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October 24, 2019

Jeff Luhnow

Washington, D.C. - Workout Day

Q. I want to take you back to Monday. Who wrote the initial statement that was disseminated from your organization, who approved it, and what was your initial investigation that led you to believe this story was fabricated?
JEFF LUHNOW: Well, first of all, thank you all for your time.

As you know, we released a statement, and in that statement we said a couple of things. First of all, apologies to Stephanie and to the rest of the people that were involved in the incident.

We have separated with Brandon Taubman, he's no longer an employee of the Astros. His behavior was inappropriate and not representative of who the Astros are and our culture and what we stand for.

That original reaction by the Astros was wrong, and we own it as an organization. There were many people involved in reviewing that and approving that. And I'm not going to get into the details of that.

It was wrong. It was the Astros' decision and that's where I'm going to leave that.

Q. Was that original statement, was that composed by one person or by a group of people?
JEFF LUHNOW: Like I said, I know you all are curious to see who wrote it and who approved it. And it was an organizational statement. There was nobody's name on it. There were a lot of people involved in reviewing it, looking at it, approving it. It was on behalf of the Astros.

But regardless of who wrote it and who approved it, it was wrong, it was incorrect. It should never have been sent out. We've learned a lesson about it.

We had a sense of what had happened that was different than what we found out pretty immediately afterwards but we wanted to wait and make further statements that were correct and not sort of react again to new information. Because, quite frankly, not all of the information that was received at the beginning, even in the middle, even at the end, is consistent with the other information.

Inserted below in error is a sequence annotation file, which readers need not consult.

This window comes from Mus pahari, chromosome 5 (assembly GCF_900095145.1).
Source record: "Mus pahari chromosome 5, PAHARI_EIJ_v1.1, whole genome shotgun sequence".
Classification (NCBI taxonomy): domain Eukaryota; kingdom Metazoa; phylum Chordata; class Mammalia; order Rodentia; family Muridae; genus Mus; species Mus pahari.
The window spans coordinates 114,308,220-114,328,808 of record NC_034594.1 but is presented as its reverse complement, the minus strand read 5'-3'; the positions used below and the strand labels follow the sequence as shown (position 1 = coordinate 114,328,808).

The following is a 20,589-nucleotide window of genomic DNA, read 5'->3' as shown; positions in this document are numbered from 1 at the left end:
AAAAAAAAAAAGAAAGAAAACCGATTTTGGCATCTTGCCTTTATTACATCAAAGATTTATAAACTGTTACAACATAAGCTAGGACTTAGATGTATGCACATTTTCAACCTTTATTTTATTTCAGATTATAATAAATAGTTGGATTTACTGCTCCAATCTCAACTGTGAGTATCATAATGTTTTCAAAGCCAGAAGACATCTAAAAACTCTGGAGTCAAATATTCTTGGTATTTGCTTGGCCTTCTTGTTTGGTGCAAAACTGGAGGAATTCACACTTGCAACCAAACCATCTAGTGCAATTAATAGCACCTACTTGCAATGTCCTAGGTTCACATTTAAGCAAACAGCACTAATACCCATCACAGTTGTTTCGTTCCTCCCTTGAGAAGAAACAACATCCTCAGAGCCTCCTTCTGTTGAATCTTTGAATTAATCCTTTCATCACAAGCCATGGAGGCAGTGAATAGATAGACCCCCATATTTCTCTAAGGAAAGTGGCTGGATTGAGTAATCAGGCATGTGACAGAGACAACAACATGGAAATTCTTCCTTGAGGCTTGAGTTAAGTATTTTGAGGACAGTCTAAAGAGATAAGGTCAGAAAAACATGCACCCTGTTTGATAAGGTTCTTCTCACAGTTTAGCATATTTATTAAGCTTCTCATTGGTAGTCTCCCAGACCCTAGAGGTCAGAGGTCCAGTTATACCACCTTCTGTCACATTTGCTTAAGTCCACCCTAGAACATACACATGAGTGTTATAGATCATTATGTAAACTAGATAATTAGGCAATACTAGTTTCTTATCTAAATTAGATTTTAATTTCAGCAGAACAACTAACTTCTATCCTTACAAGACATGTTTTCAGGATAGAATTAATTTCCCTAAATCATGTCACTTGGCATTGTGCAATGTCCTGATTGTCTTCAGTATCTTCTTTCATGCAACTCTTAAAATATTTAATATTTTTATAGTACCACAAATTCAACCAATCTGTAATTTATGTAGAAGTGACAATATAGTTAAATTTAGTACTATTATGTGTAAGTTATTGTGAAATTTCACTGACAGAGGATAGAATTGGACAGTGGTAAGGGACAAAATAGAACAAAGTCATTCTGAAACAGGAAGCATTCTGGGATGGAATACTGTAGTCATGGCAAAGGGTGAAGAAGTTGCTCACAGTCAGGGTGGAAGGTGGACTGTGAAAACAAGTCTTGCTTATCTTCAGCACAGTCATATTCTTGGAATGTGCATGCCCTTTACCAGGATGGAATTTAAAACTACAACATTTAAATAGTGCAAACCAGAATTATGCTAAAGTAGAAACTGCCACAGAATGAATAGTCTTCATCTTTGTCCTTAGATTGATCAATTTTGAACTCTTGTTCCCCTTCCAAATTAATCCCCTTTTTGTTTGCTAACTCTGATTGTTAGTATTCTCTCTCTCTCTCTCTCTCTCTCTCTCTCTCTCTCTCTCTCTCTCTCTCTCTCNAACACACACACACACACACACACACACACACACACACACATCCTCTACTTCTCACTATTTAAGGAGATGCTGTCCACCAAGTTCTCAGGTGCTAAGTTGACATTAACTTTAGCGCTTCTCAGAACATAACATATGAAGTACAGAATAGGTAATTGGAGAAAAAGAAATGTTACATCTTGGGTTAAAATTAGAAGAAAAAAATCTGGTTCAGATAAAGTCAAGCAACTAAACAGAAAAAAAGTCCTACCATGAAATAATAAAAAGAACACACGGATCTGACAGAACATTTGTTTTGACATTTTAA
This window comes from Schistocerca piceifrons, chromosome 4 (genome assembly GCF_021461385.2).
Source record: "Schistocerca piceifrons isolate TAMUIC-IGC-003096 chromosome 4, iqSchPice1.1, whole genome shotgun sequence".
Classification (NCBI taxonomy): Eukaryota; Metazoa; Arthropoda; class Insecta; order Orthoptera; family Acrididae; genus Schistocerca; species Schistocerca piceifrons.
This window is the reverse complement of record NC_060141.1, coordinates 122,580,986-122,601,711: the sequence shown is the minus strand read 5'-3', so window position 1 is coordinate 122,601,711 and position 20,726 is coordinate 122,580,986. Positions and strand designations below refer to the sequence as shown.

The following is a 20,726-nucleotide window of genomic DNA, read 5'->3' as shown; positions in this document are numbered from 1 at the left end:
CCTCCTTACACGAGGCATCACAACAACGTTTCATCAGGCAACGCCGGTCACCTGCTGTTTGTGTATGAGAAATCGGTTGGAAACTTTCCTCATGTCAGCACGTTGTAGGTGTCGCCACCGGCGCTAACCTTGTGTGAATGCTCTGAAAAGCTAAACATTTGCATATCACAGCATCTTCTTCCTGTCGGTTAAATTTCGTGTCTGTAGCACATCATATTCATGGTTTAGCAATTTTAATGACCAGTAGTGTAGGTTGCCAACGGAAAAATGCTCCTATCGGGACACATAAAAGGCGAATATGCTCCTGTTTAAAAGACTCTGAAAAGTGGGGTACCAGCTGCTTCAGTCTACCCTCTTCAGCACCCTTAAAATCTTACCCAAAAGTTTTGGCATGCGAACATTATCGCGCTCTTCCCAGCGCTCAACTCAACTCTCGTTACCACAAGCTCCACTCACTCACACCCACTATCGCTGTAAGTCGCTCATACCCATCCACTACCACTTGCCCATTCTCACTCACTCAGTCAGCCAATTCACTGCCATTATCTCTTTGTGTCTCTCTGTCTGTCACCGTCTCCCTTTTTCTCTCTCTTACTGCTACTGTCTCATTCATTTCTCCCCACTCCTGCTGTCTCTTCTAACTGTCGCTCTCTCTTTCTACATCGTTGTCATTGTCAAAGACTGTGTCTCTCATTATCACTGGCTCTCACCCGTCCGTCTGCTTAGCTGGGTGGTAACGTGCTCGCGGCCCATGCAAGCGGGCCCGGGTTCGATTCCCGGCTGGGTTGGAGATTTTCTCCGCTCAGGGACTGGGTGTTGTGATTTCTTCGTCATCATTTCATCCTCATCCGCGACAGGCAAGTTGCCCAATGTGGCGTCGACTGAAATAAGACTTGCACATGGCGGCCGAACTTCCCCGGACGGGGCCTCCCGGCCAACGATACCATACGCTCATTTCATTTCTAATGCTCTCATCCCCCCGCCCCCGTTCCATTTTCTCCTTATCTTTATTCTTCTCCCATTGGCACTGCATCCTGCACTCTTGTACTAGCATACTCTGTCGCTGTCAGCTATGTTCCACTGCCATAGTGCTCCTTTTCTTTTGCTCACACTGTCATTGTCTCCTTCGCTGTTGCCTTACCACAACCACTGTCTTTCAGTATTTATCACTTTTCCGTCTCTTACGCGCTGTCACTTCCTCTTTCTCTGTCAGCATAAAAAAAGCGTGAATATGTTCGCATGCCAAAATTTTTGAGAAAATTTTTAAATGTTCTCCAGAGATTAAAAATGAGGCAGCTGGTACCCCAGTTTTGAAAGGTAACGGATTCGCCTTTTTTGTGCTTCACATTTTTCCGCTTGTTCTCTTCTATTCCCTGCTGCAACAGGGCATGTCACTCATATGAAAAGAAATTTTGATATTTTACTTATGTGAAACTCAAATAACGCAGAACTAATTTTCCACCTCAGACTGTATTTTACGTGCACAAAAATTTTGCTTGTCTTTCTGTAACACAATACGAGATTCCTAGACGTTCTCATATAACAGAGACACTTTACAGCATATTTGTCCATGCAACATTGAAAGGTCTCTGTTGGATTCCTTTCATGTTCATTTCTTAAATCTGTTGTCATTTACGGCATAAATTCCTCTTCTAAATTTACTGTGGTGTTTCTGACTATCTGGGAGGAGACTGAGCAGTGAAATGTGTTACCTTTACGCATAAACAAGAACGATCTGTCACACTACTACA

So there are some varying degrees of detail recollection of who was where and all of that, as you would imagine after a long night. So it's not a hundred percent clear what the truth is, but what we do know is the truth is that those comments weren't appropriate. They were directed at individuals and that's inappropriate, and we weren't going to tolerate that.

Q. I think you just said you're not quite sure what the truth is?
JEFF LUHNOW: No, I'm not saying I don't know what the truth is. There's a lot of details when you're trying to reconstruct what happened in an evening like that.

The truth is that Brandon made inappropriate comments directed at people that were in the room, and they're not something that we stand for, that reflect our values or that we're going to tolerate, which is why it led us to the decision we made today.

Q. I know you don't want to say who wrote the statement, who came up with the idea, but I think a lot of people in this room are probably interested in sort of the mindset behind blaming the reporter for making up this story. You said you didn't want to say who came up with this idea but can you just talk about the mindset that you would turn around a statement pretty quickly pointing a finger at the female reporter in the room.
JEFF LUHNOW: Yeah, I can tell you it was wrong. The belief was that it was one colleague talking to another colleague and having been overheard and it was not intended to be overheard. We discovered later that that was indeed not the case. And that's wrong.

But, no, there's no -- it was incorrect to make that first statement. There's nothing about that first statement that was correct or that's defensible. And we take accountability for it, we take ownership of it, and it was wrong.

Q. You said it was two colleagues that were overheard, but you said that the reporter made up the story -- (no microphone.)
JEFF LUHNOW: I'm not defending that first statement and I don't want to parse the words in that first statement. It was incorrect, it was wrong. And we stand by it as an organization that it was incorrect, it was wrong, and that's all we can really say at this point.

I know you want more but I can't really give you more.

Q. The investigational interviews were conducted by the Astros, by Major League Baseball. In discussing discipline or resolution of this, did Major League Baseball have any input?
JEFF LUHNOW: Many of the interviews were done jointly. Some of the interviews were done independently. The Astros had done some interviews independently and Major League Baseball did interviews independently, and some were done jointly.

We decided once we had -- once the interviews were concluded yesterday that we were going to take action unilaterally ahead of Major League Baseball making any recommendations, and that's what we did.

Q. Can you talk about how embarrassing this is to you and the Astro organization?
JEFF LUHNOW: It's not what I want to be here talking about. And hopefully when AJ gets in here, he'll get back to talking about Game 3 and this series.